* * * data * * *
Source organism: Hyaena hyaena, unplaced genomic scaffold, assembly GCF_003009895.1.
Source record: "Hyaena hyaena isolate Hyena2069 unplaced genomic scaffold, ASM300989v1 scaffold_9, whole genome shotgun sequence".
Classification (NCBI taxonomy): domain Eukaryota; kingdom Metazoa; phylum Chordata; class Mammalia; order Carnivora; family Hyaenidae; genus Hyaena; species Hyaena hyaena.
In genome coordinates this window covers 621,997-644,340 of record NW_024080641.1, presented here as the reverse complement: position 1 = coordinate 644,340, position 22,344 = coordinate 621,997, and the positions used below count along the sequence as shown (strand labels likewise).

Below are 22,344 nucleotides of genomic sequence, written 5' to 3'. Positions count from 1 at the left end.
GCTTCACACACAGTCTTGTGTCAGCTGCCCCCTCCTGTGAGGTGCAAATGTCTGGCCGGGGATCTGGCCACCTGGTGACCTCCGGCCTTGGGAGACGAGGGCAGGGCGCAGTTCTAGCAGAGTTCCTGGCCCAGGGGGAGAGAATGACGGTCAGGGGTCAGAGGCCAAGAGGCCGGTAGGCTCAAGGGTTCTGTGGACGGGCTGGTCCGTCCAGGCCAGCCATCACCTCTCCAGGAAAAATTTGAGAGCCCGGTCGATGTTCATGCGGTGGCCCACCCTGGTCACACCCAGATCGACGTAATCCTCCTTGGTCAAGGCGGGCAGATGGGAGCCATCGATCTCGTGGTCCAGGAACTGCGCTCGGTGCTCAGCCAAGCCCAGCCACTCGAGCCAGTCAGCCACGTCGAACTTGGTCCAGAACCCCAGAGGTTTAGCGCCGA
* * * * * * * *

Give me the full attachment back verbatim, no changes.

Source organism: Hyaena hyaena, unplaced genomic scaffold, assembly GCF_003009895.1.
Source record: "Hyaena hyaena isolate Hyena2069 unplaced genomic scaffold, ASM300989v1 scaffold_9, whole genome shotgun sequence".
Classification (NCBI taxonomy): domain Eukaryota; kingdom Metazoa; phylum Chordata; class Mammalia; order Carnivora; family Hyaenidae; genus Hyaena; species Hyaena hyaena.
In genome coordinates this window covers 621,997-644,340 of record NW_024080641.1, presented here as the reverse complement: position 1 = coordinate 644,340, position 22,344 = coordinate 621,997, and the positions used below count along the sequence as shown (strand labels likewise).

Below are 22,344 nucleotides of genomic sequence, written 5' to 3'. Positions count from 1 at the left end.
GCTTCACACACAGTCTTGTGTCAGCTGCCCCCTCCTGTGAGGTGCAAATGTCTGGCCGGGGATCTGGCCACCTGGTGACCTCCGGCCTTGGGAGACGAGGGCAGGGCGCAGTTCTAGCAGAGTTCCTGGCCCAGGGGGAGAGAATGACGGTCAGGGGTCAGAGGCCAAGAGGCCGGTAGGCTCAAGGGTTCTGTGGACGGGCTGGTCCGTCCAGGCCAGCCATCACCTCTCCAGGAAAAATTTGAGAGCCCGGTCGATGTTCATGCGGTGGCCCACCCTGGTCACACCCAGATCGACGTAATCCTCCTTGGTCAAGGCGGGCAGATGGGAGCCATCGATCTCGTGGTCCAGGAACTGCGCTCGGTGCTCAGCCAAGCCCAGCCACTCGAGCCAGTCAGCCACGTCGAACTTGGTCCAGAACCCCAGAGGTTTAGCGCCGA